CHRIS BLACK, CNN CORRESPONDENT: Unquestionably, Joie.
This is something that George Bush would rather not happen at the very beginning of his administration. And, in fact, Republican leaders have been trying to persuade Senator John McCain to delay this. In fact, today, Don Nickles, one of the top leaders in the Senate, said that he would hope that they could bring it up maybe in July. Our producer, Dana Bash, asked him about that, and John McCain burst out laughing.
He says that if it doesn't happen now, it will probably never happen, that they will lose momentum. There is a change -- a sea change, really -- in politics in this country because of experiences of independent expenditures. There's a lot of concern that people are getting involved in spending money on television ads. This happened to John McCain himself during the primaries, particularly in New York and South Carolina. Supporters of George Bush attacked him in television ads. And this has only hardened his resolve -- Joie.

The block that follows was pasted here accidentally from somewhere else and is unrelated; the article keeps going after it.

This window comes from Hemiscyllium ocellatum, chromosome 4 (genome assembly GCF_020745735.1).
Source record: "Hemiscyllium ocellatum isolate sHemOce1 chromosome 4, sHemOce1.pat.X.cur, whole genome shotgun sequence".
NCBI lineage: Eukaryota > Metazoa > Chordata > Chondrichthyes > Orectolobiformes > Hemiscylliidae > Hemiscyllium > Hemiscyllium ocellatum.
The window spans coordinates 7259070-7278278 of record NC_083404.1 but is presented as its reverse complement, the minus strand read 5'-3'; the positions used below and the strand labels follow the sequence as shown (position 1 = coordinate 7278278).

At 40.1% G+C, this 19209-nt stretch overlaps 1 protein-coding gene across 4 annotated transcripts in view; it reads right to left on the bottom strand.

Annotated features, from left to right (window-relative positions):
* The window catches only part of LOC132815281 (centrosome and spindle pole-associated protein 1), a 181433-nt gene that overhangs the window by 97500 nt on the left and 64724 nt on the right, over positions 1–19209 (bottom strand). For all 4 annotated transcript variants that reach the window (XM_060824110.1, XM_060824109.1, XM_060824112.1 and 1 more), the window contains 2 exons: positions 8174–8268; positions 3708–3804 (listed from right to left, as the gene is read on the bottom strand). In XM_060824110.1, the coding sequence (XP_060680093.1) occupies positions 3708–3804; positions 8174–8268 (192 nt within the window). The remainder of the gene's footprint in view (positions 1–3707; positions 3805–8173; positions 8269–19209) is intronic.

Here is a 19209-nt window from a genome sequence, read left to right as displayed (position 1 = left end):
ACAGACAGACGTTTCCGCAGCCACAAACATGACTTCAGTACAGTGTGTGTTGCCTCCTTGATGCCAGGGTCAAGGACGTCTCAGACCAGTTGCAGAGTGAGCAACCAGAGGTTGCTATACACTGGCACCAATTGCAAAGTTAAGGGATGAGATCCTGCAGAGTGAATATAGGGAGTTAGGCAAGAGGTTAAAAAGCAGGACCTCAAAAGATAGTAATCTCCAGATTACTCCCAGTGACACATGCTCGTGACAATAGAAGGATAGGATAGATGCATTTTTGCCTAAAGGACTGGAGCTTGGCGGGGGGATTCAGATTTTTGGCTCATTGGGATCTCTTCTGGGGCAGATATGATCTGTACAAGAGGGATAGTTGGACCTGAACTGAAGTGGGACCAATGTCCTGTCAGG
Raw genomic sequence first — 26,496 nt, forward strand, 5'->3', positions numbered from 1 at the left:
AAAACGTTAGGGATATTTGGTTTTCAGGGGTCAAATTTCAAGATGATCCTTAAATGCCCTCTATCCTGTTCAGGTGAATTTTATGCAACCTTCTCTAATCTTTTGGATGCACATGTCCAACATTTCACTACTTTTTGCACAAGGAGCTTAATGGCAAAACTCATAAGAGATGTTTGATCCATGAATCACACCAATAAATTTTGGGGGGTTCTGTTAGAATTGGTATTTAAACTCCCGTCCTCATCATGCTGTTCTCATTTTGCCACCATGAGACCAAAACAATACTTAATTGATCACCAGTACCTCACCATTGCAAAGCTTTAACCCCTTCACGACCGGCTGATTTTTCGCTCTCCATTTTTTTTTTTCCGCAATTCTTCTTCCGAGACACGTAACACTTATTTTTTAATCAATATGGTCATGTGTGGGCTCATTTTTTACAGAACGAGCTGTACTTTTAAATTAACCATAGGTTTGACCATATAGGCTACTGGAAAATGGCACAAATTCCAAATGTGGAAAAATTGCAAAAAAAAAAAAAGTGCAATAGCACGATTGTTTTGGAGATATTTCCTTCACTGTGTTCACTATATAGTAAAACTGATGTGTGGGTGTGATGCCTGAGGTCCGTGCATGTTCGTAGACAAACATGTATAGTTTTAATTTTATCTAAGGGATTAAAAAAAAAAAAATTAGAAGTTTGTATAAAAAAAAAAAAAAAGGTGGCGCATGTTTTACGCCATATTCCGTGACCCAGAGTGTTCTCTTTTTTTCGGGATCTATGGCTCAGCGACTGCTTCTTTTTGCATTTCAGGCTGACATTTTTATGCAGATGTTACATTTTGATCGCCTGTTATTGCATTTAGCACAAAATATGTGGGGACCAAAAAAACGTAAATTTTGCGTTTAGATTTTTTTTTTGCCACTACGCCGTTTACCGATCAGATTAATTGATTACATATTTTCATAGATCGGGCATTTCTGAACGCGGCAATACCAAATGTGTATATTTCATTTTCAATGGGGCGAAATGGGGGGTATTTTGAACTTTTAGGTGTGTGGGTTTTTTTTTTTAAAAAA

CHEN: All right, Chris Black, we will come back to you later in the day, I'm sure, as we continue more discussions about what Senator McCain and Senator Feingold had to say.
We want to note to our viewers, as well, that CNN did try to call Senator Mitch McConnell and Senator Trent Lott, of course, as key figures on the Republican side, and their positions about campaign- finance reform. But they were not available for comment this afternoon.
I want to move to Major Garrett, our correspondent who is Austin, Texas, watching as the Bush administration has been under way.
Not actually a response yet from the Bush administration, but Mr. Bush did have some comments about campaign-finance reform today, Major.
MAJOR GARRETT, CNN WHITE HOUSE CORRESPONDENT: Yes, he did, Joie.